By Tim Murr
Gabby Gaborno; Photo © Riff55
The Pacific Northwest’s Dark Palms return with a four-song EP that expands the group’s sound in fantastic ways. Smoke opens with a title track that sounds like Black Sabbath by way of Hüsker Dü with a Funhouse Stooges digression. “Heroes” has a push and pull rhythmic thing going, almost as if the song is fighting against being buried alive. “Salton Sea” is more of a straight-forward rocker, like it could have been on the band’s previous release, Hoxbar Ghost Town, but there’s an aged quality to it, like a hot rod running against a desert wind.
The album closes with “Margarita And The Master” which borrows its title from the Mikhail Bulgakov novel about the Devil visiting the atheistic Russia. I haven’t read the book, so I can’t comment on the lyrics and if they actually reference the novel, but the song conjures an interesting notion. All four tracks are damn good and Smoke is a great companion to the group’s debut from last year.
Ah, Werewolves In Siberia, one of the most kick-ass synth-wave projects out there… This album hits Bandcamp today to coincide with the release of Death Race 2050. You get three tracks: the title track, plus two versions of “Frankenstein, The Indestructible,” one with a sample from the original film and one without. The trailer looks like a direct sequel to Roger Corman’s original Death Race 2000, and it looks fucking awesome. The EP is pretty great itself, as one would expect from WiS.
A while ago during my hiatus from Popshifter, Gabby Gaborno, lead singer of the Cadillac Tramps and Manic Hispanic, passed away after years of struggling with health problems. He was a great singer and frontman and both bands are well worth your time to seek out if you’re unfamiliar with them. From interviews I’ve read Gabby seemed like a really cool, nice guy. My heart goes out to his family and friends.
We’re halfway through 2016 and it’s already been a pretty good year for horror. Films like Robert Eggers’ The Witch, Mike Flanagan’s Hush, and anthology horror Holidays have already given us our fix to get us through the winter, but the second half of the year has some of the horror releases I’m most excited for.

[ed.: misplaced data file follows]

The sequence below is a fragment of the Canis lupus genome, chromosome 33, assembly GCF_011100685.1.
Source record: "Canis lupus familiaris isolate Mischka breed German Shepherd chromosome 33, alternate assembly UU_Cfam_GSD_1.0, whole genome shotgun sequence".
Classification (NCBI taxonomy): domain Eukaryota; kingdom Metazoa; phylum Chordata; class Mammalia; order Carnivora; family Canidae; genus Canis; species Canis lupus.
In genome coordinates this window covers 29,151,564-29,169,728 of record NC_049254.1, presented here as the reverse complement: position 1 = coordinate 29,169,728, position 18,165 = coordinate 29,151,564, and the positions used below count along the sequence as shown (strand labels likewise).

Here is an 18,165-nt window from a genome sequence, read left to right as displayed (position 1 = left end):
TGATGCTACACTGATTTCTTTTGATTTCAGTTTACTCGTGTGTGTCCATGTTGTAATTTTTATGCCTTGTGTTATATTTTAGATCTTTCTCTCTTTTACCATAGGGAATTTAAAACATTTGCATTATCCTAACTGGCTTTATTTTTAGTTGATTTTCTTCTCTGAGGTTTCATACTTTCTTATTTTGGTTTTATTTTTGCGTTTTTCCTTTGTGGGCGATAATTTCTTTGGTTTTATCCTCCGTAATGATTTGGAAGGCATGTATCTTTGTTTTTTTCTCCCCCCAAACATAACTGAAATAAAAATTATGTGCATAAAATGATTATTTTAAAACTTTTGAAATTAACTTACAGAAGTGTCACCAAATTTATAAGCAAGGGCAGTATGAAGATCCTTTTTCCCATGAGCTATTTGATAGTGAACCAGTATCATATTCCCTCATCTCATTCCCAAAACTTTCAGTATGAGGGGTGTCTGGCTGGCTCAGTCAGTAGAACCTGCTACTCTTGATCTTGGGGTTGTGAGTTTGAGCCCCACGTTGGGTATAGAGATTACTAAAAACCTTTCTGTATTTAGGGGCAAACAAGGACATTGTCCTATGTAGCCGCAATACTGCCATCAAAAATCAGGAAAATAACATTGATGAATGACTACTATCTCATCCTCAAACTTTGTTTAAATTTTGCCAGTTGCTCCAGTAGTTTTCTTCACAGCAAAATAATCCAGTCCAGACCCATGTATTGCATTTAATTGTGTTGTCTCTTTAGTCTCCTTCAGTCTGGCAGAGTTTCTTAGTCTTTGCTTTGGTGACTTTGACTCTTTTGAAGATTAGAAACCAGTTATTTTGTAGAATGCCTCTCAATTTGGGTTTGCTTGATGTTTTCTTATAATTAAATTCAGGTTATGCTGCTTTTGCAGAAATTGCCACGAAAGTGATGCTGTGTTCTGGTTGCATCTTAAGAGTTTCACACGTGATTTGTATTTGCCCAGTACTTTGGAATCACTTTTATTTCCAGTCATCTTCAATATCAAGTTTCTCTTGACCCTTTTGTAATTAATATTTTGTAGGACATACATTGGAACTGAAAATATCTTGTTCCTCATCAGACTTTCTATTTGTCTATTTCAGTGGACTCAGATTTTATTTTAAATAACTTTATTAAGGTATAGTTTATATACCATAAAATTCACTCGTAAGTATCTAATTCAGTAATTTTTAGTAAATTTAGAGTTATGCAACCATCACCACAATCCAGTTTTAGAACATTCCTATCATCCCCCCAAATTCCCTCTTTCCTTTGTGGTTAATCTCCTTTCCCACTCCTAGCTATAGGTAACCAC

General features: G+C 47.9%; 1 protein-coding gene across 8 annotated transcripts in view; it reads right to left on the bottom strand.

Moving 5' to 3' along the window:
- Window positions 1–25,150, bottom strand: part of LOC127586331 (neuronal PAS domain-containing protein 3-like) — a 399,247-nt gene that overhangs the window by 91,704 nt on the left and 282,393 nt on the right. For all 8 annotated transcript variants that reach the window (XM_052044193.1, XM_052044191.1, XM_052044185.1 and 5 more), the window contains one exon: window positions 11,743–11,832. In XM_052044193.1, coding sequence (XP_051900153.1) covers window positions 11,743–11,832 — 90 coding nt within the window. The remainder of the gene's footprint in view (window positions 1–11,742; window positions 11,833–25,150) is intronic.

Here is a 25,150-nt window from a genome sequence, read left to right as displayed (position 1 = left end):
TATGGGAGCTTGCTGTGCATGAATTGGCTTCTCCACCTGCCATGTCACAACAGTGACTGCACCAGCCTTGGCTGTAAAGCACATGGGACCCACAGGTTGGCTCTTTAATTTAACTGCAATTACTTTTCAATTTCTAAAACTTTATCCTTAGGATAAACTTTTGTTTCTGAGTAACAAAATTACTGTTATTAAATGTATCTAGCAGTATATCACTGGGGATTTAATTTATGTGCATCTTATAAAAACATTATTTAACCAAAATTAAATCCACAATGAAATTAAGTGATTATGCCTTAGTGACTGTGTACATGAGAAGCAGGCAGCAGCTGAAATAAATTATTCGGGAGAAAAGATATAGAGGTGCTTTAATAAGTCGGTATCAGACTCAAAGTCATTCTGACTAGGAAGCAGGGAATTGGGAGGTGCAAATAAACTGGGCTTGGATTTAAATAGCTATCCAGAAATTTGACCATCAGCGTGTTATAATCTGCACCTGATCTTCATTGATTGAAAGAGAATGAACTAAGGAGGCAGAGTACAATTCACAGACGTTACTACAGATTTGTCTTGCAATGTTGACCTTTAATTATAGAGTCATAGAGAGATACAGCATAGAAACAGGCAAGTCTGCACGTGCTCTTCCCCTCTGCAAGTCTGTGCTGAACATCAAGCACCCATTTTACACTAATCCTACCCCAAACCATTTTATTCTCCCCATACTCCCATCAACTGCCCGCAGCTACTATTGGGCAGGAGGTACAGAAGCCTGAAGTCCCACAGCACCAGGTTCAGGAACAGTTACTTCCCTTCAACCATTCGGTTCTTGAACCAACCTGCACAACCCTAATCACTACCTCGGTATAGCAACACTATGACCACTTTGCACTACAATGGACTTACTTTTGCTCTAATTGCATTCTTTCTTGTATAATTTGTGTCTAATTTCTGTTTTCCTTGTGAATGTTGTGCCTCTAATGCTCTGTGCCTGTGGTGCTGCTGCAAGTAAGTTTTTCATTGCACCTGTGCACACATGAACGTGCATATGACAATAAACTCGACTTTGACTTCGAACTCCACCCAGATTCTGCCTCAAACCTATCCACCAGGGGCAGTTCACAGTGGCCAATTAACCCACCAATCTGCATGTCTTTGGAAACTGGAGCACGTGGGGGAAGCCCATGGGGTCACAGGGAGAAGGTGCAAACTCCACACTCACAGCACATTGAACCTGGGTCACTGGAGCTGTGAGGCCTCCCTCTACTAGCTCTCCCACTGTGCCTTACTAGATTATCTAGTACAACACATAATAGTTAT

There are only a few episodes left in this season of Broad City, and when it wraps, I know I’m going to be fiending for more Ilana Glazer. Well, god save the kween, because she and Paul W. Downs (Broad City’s Trey) will star in a three-part miniseries called Time Traveling Bong that premieres right after Broad City’s season finale on, naturally, 4/20.
At 2008’s After Dark Film Festival, I was part of an audience that went completely wild for a trailer for a nonexistent full-length feature from the demented minds of Adam Brooks, Steven Kostanski, Jeremy Gillespie, Matthew Brooks, and Conor Sweeney–collectively known as Astron-6. That film was called Lazer Ghosts 2: Return To Laser Cove and ever since then, asking people at these events about their favorite Astron movie is a bit like a secret handshake. If you already have a favorite, and especially if you share mine (it’s 2014’s The Editor), we’re probably going to be friends whether you like it or not.
I only knew of Steven Soderbergh’s TV drama The Knick by name but it was a series of tweets from filmmaker Aaron Moorhead (Resolution, Spring) that got me interested in it.
Major American studios have proven they have no desire to make decent horror movies anymore. It’s all superheroes around here, buddy, and if you haven’t jumped on that bandwagon, then it’s Pixels for you.
By Tim Murr
I’m always excited for a new Ridley Scott movie. I saw Alien the same year (1980) I saw Jaws and Jaws 2, which was two years before I saw The Empire Strikes Back (my first Star Wars film). So despite having Star Wars toys for most of my short life, my first sci-fi love came from Scott’s shocking, atmospheric, and dark film. When I was a kid, there weren’t many directors’ names I knew, but I knew George Lucas, Stephen Spielberg, and Ridley Scott. Of those three, the only one I still get excited about is Scott.
By Tyler Hodg
With the second season of HBO’s True Detective nearly upon us—June 21 to be exact—unanswered questions about the show continue to accumulate. Little information about the plot and characters portrayed by Vince Vaughn, Colin Farrell, and Rachel McAdams has been revealed, but that’s not necessarily a bad thing; ambiguity can preempt expectations one might have, as there isn’t much there on which to base opinions. The latest trailer for the upcoming season gives a decent visual of what’s in store—and it’s safe to say that it we are all in for a pretty sweet treat.
This year looks to be a fantastic one for movies across multiple genres, and we’re only at the end of January. No doubt more will be added to this “must see” list within the next few months, especially when the Toronto International Film Festival announces its schedule. The films below are listed in order of release dates; where no release date is available, they are listed in alphabetical order.